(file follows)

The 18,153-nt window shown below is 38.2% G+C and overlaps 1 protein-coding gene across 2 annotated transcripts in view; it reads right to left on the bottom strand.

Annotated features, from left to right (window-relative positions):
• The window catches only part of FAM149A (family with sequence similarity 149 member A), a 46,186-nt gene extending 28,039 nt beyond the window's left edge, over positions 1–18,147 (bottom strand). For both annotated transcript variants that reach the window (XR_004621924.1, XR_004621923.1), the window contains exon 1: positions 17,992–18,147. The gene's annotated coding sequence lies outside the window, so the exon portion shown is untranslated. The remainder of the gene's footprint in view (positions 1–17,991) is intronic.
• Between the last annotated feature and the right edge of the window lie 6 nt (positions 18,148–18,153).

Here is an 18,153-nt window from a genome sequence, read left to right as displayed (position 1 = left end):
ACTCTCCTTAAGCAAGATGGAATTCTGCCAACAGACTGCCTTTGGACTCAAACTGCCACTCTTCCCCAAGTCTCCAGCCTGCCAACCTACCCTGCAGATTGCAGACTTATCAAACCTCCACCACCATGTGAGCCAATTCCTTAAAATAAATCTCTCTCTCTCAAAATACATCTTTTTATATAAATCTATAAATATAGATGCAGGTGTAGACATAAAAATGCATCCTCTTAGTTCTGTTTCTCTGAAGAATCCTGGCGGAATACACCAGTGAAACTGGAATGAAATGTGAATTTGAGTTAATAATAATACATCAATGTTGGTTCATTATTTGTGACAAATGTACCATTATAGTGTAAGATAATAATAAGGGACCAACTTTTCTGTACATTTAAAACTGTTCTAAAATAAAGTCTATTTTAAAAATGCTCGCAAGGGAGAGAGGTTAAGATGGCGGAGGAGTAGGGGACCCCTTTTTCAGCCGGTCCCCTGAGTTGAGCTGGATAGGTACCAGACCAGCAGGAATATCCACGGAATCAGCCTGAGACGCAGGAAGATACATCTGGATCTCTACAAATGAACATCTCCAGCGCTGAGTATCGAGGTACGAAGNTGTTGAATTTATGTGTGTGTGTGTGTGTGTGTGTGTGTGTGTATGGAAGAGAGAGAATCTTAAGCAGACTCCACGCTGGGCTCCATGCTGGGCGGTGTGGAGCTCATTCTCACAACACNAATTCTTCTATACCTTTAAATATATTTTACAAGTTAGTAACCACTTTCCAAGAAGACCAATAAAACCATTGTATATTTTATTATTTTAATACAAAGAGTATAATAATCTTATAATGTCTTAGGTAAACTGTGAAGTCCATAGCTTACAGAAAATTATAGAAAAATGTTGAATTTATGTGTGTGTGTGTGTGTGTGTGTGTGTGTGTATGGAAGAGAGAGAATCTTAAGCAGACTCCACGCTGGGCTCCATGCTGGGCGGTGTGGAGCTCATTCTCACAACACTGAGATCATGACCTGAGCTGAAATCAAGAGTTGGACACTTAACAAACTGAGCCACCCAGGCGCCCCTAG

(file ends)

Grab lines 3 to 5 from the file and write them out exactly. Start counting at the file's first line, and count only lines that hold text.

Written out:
• The window catches only part of FAM149A (family with sequence similarity 149 member A), a 46,186-nt gene extending 28,039 nt beyond the window's left edge, over positions 1–18,147 (bottom strand). For both annotated transcript variants that reach the window (XR_004621924.1, XR_004621923.1), the window contains exon 1: positions 17,992–18,147. The gene's annotated coding sequence lies outside the window, so the exon portion shown is untranslated. The remainder of the gene's footprint in view (positions 1–17,991) is intronic.
• Between the last annotated feature and the right edge of the window lie 6 nt (positions 18,148–18,153).

Here is an 18,153-nt window from a genome sequence, read left to right as displayed (position 1 = left end):